By acknowledging poignant feelings of pain and loss, Joss evokes tantalizing connections and memories that well up alongside menacing aspects of her somewhat chilling and risky, now. Her mode of existence becomes makeshift and transitional beyond perceived societal normalcy. It is a sharp departure from her previous “safe-dom.”
Joss, tender at heart and fast learning to do tough, is challenged by this alternate existence, encumbered with enigma, deception, betrayal and exploitation. There are ongoing undercurrents of lurking danger and glimpses of things baffling, marginal and mangled. There are deeds obscured, or darkly hinted at, as Joss is plunged into a world inhabited largely by outsiders.
It is an edgy story, both sinister and malevolent, along with warm and compassionate bonds being forged. This is fine story-telling. I was drawn to the cast of charismatic characters who “people” Joss' journey and their ensuing “choice making.” The insightful scrutiny is laced with authentic inserts, there is a thought-provoking exploration of gender, genes, nurture, liberty, commitment, ideologies and doctrines of faith and worship. It is a penetrating and twisty tale of Joss' insurrection. —Shirley McDaniel, Artist
It's Beautifully Done
"I finished reading your book, and Lisa I loved it!! It's just done perfectly, and I loved the end. The juxtaposition between Imran and Shayne's character reinforces that it's not any particular religion that is 'bad'. Both the characters lost control of their lives, and that's when they lost the delicate balance between themselves and their religion. It's the idea that when everything else in your life is spiraling out of control, you'll grasp onto any idea for it to all make sense again and the whole book is based on this idea. In this case, both of them grabbed onto religion. It's beautifully done." —Samia Akhtar
“A lyrical and deeply moving examination of emotional pain and faith on a collision course with organized religion. Lisa de Nikolits' highly believable and human characters are outsiders struggling to find meaning, and perhaps hope, in contemporary urban society. With a deft and confident clarity of style, she explores the complex interplay of faith, crime and social isolation. Highly recommended.”
—M. H. Callway, award-winning author of Windigo Fire (Seraphim Editions)
Questions The Stability of Entitled Faith and Displays Strength in the Conviction of Personal Will
Lisa de Nikolits is an in-depth writer who not only explores her characters, but the environment they find themselves in. Joscelyn is a self-sufficient, feisty woman who must find her way in the world. In a diary-like style Joscelyn imparts to the reader her thoughts, her experiences, and most of all, how the world around her affects her.
Utilizing Joycean techniques of dialogue and a relatable prose, de Nikolits paints a visceral world of a lost, but determined soul. Joscelyn, like many people do, encounters a whole range of characters in her journeys. From her egotistically-minded friend Emma to her relationship with Ashley, a friend who is troubled, but is confident in his own admirable way, Joscelyn must fight adversity at every step. She finds consolation unexpectedly in the diary of Imran Ali, an Islamic fundamentalist whose religious conversion holds a key to her own search for meaning. Her fiery connection with a drug dealer, Lenny, is an example to her fight for identity in a world that continues to repress and oppress over her individual will to power.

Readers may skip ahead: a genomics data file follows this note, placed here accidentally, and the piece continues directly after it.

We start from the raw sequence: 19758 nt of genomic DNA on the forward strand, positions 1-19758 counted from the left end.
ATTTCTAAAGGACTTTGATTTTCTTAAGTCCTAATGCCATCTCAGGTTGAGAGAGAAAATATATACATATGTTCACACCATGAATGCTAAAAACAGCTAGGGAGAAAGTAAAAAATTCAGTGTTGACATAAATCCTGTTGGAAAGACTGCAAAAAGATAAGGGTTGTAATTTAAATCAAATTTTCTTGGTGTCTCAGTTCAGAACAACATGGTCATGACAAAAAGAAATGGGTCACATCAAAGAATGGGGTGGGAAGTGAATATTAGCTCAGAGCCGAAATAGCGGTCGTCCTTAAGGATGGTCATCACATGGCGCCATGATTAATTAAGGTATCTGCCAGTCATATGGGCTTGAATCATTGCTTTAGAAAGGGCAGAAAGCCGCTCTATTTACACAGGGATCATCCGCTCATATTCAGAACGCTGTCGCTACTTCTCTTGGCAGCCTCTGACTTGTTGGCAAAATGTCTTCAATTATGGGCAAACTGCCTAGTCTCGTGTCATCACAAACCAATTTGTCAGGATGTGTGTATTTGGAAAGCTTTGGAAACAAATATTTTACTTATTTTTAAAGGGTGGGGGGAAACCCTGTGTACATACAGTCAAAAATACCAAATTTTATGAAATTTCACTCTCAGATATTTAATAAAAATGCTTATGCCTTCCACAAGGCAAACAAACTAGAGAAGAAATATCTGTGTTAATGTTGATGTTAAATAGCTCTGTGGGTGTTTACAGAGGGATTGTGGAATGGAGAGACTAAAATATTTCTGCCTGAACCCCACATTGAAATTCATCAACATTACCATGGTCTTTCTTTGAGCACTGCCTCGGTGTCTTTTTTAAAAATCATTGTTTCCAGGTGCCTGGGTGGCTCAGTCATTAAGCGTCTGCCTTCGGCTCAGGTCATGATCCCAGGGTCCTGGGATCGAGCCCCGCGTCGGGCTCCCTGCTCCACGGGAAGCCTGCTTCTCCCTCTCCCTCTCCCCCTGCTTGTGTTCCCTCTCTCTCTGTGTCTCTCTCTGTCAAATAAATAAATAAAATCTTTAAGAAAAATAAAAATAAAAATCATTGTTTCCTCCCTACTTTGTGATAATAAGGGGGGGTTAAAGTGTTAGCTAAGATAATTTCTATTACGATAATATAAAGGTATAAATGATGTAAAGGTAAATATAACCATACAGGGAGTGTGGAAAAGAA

Between The Cracks is an engaging novel that will have you questioning what the stability of entitled faith and displaying strength in the conviction that personal will yields."
– Jacqueline Valencia, author of The Octopus Complex, Assistant Editor at Beyond Borderlands, contributor at Broken Pencil Magazine, founding editor of These Girls On Film, and a film journalist and senior staff film critic at Next Projection.
Working with two talented young actors, on a trailer for Between The Cracks She Fell. Meet Joscelyn and Lenny! http://bit.ly/1JAhefh
Dan Thompson as Lenny, and Tracy Hamilton as Joscelyn.
Page to Screen, a unique book trailer that has been called 'outstanding'!
Links to sites with images, reviews and updates:
New links and updates for Between The Cracks She Fell
Between The Cracks She Fell is featured this week on the 49th Shelf's New Releases!
Reader feedback like this is why I write at all! Thank you Margaret and Elizabeth!
October 6th, 2015 - another wonderful evening of books and fun!
READING AT THE ANNETTE STREET LIBRARY, TORONTO
Pictures by Jon Gasco who loved the book!
Toronto Launch for Between The Cracks She Fell- a wonderful success!
GOODREADS GIVEAWAY ENDED WITH 1500 ENTRIES! We may have to have another one!
Reading with authors James Grainger(Harmless), Evan Munday (Loyalist to a Fault), Andrea Thompson (Over Our Heads) and Lorrie Jorgensen (First Gear). We were delighted to meet Kervin Giovanni Desir who has just published his first book.